Let’s hear from artists who thought they were minding their own business but whose effect has been shatteringly political, indeed, to have written works that have become political icons.  Listen to what Ibsen has to say about A Doll’s House.  Hear Ibsen’s astonishment that A Doll’s House has been claimed by the Suffragettes.  “I am not even quite clear,” says Ibsen, “as to just what this women’s rights movement is.  To me, it has seemed a problem of humanity in general.  True, in general, it is desirable to solve the woman problem along with all the other problems, but that has not been my whole purpose in writing A Doll’s House.  My task has been the depiction of humanity.”

And listen to an Eastern European novel with the entrancing title, Love and Garbage, written by Ivan Klima, who was editor of the journal of the Czech Writers Union during the Prague Spring of ’68 and saw his work banned.  This novel concerns Kafka.  “I think it would be difficult,” Klima writes, “to find in our century”—that last century—“many writers who are less interested in politics or public affairs than Kafka.  There is no mention in his work of war or of revolution, or of the ideas which may have helped to bring them about, just as there is nothing in his work which directly points to his Jewishness.  The reasons why Kafka’s work was suppressed in our country”—Czechoslovakia—“were different.  I didn’t know if they can be simply defined, but I’d say that was being most objected to in Kafka’s personality was his honesty.”

Honesty.  George Orwell.  George Orwell has become the paradigm of the modern political writer, most notably his scathing allegory, Animal Farm.  His homage to Catalonia keeps alive a brutal piece of world history, that prelude to World War II that saw Guernica, the Spanish Civil War.  Lionel Trilling says about Orwell that “Orwell told the truth and he told it in an exemplary way, quietly, simply, with due warning to the reader that it was only one man’s truth.  He used no political jargon, and he made no recriminations.  He made no effort to show that his heart was in the right place or the left place.  He was not interested in where his heart might be thought to be, since he knew where it was.  He was interested only in telling the truth.”

Oh, but isn’t that the artist’s only job?  Ibsen said, back in 1874, that “To be a poet means essentially to see, but, mark well, to see in such a way that whatever is seen is perceived by the audience just as the poet saw it.  But only what has been lived through can be seen in that way and accepted in that way.  And the secret of modern literature lies precisely in this matter of experiences that are lived through.  All that I have written in these last ten years I have lived through spiritually, but no poet lives through anything in isolation.  What he lives through, all of his countrymen lived through with him.  If that were not so, what would bridge the gap between the producing mind and the receiving mind?  I’ve been inspired by that which has stood higher than my everyday self, and I have been inspired because I wanted to confront it and make it part of myself.”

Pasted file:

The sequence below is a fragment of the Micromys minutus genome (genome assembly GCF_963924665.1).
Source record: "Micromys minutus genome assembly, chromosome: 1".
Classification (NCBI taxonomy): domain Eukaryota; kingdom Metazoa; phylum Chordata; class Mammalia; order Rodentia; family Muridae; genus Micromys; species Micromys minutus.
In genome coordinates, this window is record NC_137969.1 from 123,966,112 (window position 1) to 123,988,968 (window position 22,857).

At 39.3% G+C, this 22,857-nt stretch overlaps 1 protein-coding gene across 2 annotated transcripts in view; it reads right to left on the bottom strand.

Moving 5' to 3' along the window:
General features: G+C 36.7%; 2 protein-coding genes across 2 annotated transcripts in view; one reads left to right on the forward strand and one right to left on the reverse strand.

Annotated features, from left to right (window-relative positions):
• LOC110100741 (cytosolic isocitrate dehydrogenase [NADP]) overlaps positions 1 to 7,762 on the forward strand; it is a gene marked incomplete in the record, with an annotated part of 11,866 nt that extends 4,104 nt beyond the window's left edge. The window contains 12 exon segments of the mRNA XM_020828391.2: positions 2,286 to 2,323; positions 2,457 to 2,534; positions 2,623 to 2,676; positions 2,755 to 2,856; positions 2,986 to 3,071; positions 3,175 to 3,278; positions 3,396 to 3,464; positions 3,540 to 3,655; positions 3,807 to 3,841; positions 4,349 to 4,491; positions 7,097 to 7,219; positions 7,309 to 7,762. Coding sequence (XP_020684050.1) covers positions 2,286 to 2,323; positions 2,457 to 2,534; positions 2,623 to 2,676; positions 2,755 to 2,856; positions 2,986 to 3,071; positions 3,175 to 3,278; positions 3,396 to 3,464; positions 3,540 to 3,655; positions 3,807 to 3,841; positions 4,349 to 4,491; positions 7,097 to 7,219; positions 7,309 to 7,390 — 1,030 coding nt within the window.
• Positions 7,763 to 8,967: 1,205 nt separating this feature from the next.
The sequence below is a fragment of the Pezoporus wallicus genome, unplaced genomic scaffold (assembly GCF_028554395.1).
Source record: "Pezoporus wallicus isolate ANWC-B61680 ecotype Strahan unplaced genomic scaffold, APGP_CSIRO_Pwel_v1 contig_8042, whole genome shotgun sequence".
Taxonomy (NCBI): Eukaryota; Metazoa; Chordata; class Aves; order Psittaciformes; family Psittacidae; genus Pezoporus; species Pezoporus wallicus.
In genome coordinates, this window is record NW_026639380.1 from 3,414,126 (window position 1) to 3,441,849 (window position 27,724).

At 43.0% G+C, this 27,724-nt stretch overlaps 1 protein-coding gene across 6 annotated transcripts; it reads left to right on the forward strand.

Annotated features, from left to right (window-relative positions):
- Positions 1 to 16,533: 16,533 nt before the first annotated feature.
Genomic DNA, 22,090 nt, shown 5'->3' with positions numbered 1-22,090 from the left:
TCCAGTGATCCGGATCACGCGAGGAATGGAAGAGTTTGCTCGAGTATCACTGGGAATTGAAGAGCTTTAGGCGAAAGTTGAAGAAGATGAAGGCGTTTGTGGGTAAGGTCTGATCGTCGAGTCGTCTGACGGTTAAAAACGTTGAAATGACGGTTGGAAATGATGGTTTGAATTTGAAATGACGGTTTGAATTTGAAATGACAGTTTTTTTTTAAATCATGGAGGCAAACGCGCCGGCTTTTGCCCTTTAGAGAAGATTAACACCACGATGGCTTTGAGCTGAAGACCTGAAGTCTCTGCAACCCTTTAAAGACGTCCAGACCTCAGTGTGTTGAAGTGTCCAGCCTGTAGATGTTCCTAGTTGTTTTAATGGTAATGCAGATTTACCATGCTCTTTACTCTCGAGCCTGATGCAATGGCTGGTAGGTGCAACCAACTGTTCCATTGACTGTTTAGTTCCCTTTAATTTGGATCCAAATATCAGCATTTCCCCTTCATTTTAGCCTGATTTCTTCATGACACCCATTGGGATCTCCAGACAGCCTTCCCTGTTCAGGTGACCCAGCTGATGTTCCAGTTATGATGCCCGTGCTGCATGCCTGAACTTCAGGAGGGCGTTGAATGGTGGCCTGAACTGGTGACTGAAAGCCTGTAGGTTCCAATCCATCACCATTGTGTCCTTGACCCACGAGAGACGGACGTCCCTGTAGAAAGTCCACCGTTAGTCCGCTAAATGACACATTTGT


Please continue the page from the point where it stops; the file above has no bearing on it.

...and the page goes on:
I work in the theater, so I ask, are politics and theater even compatible?  If politics is the art of the possible, isn’t theater the art of the impossible?  But wait, even Brecht couldn’t live up to being Brecht.  He’s a great playwright not because of his ideas, but because of the theatrical power of his plays. The force that makes them live is aesthetic force.  The ideas he espoused couldn’t keep the government he believed in from toppling.           

Where do I look for answers?  Are answers even possible?  What do we do in a world of wait and see?  I’m a playwright.  Can I find the answer in terms of theater?  But isn’t theater the place for illusion, the world of dreams, the world where you dream the impossible dream, where three sisters dream of getting to Moscow?  Calderon’s great play, La Vida es Sueño, life is a dream. A Midsummer’s Night Dream. Gypsy’s Mama Rose trumpeting, “I had a dream.”  Blanche Dubois’ lost home is appropriately called Belle Rive.  Dream, when you’re feeling blue.

Is this any place for reality?  Well, yes.  I, as a playwright, have to make sure it is.  My job becomes clearly defined, to make theater the place for reality.  My favorite quote of all time was said by Karl Jung, “The greatest sin is to be unconscious.”  Ibsen talks about the producing mind and the receiving mind.  In other words, you out there in the audience, and me: the play, the event on stage, up here, how do we connect?  The life on stage and you out there witnessing it, not passively, not like sleepwalkers dialing a TV.  No, actively watching.  But where does the artist fit in?